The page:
This Friday will fall on the 13th giving us our first Friday the 13th of 2018.
I am not really a superstitious person but I can’t help but have thoughts such as, “Do I really want to fly on Friday the the 13th.”
Sometimes Friday the 13th will occur only once a year, sometimes twice and other years three times.
This year we will have two Fridays fall on the 13th – this one in April and the next one in July.
This year (2018) we will have two Friday the 13ths, one in September and one in December.
A little trivia – from 2010 until 2020 Friday the 13th will occur 20 times.
Fear of the intersection between the number 13 and Friday probably goes back to the Middle Ages, when the story of Jesus’ last supper counted 13 people present the night before his death on a Friday. The first Friday the 13th movie was the latest call in 1980 to keep it spooky. Jason found a way to slash this date straight into our hearts.
Lucky for us, the unlucky number 13 catches this coming Friday, when you’ll doubtlessly already be out at the myriad art events happening in town: Dallas Art Fair gets going the same day, inspiring many other openings and parties.
Those options, however, are less than freaky. Here’s how you can get freaky on Friday.
These ghosts say “booze.”
If you seek fear and adventure with a side of drinks, Nightly Spirits and their Dallas ghost tour pub crawl is for you— if you can manage to hold your alcohol. (As in, not drop it.) Start off at Frankie’s downtown at 8:30 p.m. to explore Dallas’ most famous haunted stories, bars, and buildings, at $25 per person.
The Friday the 13th Pub Crawl located on West 7th in Fort Worth is guilt-free, since all profits go towards benefitting the Leukemia and Lymphoma Society. With $25 you can get an official T-shirt and great drink specials all while helping your community.
Get weird with Rocky Horror.
As Dr. Frank-N-Furter said: “Come up to the lab and see what’s on the slab!” The Rocky Horror Picture Show (1975) screens at The Angelika at midnight. $10 per ticket, and another good place to park it and drink.
Mark the day with some ink.
Elm Street Tattoo has a 24-hour Tattoo Marathon every Friday the 13th. Tats are only $13 with a $7 tip for good luck— cash only. Elm Street offers more than 200 designs at this rate.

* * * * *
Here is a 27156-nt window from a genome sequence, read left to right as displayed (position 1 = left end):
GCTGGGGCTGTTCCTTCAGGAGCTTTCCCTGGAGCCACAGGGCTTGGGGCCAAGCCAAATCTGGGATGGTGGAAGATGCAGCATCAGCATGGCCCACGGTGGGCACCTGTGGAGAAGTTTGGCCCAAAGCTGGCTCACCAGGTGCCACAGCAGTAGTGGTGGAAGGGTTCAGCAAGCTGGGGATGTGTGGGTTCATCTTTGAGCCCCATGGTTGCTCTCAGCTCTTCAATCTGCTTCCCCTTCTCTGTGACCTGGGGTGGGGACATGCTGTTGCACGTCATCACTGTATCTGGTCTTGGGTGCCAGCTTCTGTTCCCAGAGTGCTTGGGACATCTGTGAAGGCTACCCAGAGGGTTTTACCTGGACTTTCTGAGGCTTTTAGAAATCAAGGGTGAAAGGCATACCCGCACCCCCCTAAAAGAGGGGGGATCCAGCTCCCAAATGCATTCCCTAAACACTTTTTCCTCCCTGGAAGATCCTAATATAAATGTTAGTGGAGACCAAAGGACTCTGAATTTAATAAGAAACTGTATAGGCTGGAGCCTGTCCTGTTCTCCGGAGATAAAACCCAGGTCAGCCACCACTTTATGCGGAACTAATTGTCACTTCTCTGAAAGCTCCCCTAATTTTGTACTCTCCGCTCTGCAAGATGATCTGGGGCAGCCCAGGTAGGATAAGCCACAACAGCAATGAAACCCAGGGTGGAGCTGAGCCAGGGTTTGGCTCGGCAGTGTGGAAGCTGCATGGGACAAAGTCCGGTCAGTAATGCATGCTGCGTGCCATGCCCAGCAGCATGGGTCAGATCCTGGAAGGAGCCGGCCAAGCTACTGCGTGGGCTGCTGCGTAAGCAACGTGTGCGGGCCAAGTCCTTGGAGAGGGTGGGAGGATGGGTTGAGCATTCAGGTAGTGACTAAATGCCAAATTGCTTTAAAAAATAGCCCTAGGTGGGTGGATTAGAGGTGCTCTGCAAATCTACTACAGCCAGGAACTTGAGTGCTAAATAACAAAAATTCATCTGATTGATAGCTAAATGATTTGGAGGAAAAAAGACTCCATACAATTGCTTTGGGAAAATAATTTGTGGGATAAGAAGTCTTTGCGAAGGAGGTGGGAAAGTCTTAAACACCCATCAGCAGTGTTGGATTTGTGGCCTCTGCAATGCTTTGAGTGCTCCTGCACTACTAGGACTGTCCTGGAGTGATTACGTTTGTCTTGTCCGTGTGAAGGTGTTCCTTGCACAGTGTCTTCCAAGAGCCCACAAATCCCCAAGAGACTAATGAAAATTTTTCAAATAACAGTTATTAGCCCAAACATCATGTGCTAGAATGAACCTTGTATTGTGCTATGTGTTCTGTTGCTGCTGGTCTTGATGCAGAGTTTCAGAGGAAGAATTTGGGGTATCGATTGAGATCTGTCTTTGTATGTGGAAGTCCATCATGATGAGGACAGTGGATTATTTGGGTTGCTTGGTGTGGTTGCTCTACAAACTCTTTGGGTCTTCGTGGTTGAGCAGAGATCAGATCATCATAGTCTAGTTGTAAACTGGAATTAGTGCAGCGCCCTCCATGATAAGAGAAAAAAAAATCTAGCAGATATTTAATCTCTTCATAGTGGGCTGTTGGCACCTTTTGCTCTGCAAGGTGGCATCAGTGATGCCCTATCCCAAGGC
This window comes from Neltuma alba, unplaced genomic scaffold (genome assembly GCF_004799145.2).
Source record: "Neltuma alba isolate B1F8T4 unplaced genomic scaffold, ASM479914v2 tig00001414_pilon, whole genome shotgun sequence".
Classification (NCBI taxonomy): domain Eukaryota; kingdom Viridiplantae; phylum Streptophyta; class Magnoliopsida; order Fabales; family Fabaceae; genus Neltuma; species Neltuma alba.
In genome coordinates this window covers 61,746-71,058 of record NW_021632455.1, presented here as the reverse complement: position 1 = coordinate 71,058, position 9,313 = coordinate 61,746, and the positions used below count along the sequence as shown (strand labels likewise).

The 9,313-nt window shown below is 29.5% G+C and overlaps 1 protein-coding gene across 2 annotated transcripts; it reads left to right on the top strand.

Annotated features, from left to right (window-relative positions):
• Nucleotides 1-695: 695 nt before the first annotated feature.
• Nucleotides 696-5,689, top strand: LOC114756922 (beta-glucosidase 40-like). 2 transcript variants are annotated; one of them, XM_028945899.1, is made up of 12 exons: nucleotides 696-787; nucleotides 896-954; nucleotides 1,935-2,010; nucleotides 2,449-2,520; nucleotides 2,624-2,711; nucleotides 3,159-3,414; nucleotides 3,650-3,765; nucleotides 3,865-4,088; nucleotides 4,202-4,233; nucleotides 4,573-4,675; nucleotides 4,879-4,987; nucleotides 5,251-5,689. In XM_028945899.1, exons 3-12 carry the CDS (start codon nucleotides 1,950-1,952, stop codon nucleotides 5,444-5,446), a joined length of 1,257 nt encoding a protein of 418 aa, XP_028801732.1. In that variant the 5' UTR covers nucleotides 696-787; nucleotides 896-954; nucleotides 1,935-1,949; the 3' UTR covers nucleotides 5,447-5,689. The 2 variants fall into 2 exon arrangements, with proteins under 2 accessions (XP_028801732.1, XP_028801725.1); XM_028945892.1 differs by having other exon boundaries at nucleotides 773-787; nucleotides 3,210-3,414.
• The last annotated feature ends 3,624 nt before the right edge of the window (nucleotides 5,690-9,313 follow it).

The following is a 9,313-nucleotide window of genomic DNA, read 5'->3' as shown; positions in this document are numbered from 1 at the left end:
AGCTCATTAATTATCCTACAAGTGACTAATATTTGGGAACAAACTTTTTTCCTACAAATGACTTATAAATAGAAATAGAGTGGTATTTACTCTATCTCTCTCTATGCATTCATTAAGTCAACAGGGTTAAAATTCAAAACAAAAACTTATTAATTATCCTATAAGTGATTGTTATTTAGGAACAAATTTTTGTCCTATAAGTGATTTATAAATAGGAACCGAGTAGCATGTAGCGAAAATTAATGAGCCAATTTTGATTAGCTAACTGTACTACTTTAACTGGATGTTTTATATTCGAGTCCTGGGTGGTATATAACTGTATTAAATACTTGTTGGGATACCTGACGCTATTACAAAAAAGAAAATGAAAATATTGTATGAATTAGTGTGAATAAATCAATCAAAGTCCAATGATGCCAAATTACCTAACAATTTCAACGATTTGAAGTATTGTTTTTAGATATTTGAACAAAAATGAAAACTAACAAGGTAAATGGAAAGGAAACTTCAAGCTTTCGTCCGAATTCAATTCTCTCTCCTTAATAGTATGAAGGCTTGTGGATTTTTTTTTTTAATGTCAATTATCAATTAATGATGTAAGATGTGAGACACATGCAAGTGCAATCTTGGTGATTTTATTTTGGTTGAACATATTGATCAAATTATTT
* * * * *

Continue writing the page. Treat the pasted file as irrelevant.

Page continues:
Just a few other venues with sweet deals for tattoos this Friday: Rose Gold Art Gallery, with your choice of design —as long as it’s silver dollar sized; Lucky Horseshoe Tattoo, which offers deals on piercings, too; and Vato Loco Tattoo Studio, which hosts an art and craft show outside the shop with a side of free hot dogs.
Put some voodoo in your ears.
Detroit rock band Sponge comes to Deep Ellum’s Lava Cantina this Friday to celebrate the 13th with a voodoo twist. Tickets start at $10. With songs like “Plowed”, which appears on Guitar Hero’s Warriors of Rock – 90’s Rock Track Pack, there’s a scary chance this’ll be a rager.
Where does Friday the 13th originate from?
It is uncertain how this key date became associated with bad luck, but the number 13 has been considered unlucky for some time – possibly as far back as the Middle Ages.
The day was first mentioned in English in a biography of Gioachino Rossini, an Italian composer, who died on Friday, November, 13, 1868.
Thomas W. Lawson, an American businessman is also believed to have prolonged the superstition after his book, Friday the Thirteenth, was published in 1907. In the novel, an unscrupulous stock broker takes advantage of the superstition to create a Wall Street panic.
It may even have biblical origins: the Bible outlines the Last Supper, on Maundy Thursday, which was attended by Jesus and his 12 apostles, including Judas, who betrayed him.
The day after the 13 guests attended the supper was Good Friday, Jesus’s crucifixion. As part of a Christian superstition, some believe the seating arrangement at the Last Supper was evil and encouraged death.
Some historians have claimed it was the day on which Eve bit the apple from the Tree of Knowledge, the great flood began and the builders of the Tower of Babel.
What bad events have happened on Friday the 13th?
One of the earliest events associated with Friday the 13th dates back to October, 1307, where officers of King Philip IV of France imprisoned and later executed hundreds of the Knights Templar, a religious, military group who sought to defend the Holy Land.
Since then, the Second World War bombing of Buckingham Palace by German forces in September, 1940 and the Bangladesh cyclone in November, 1970, which killed 300,000 people both occurred on Friday the 13th.
A Chilean Air force plane ‘disappeared’ in the Andes on Friday 13 October 1972, with 16 survivors turning up two months later. They had been forced to eat dead passengers in order to survive.
In 1976, New Yorker Daz Baxter was apparently so afraid of Friday the 13th he decided the safest place to stay was his bed. Mr Baxter was killed when the floor of his apartment block collapsed that day.
Rapper Tupac Shakur died of his wounds on Friday 13 September 1996, six days after being shot multiple times in a drive-by shooting.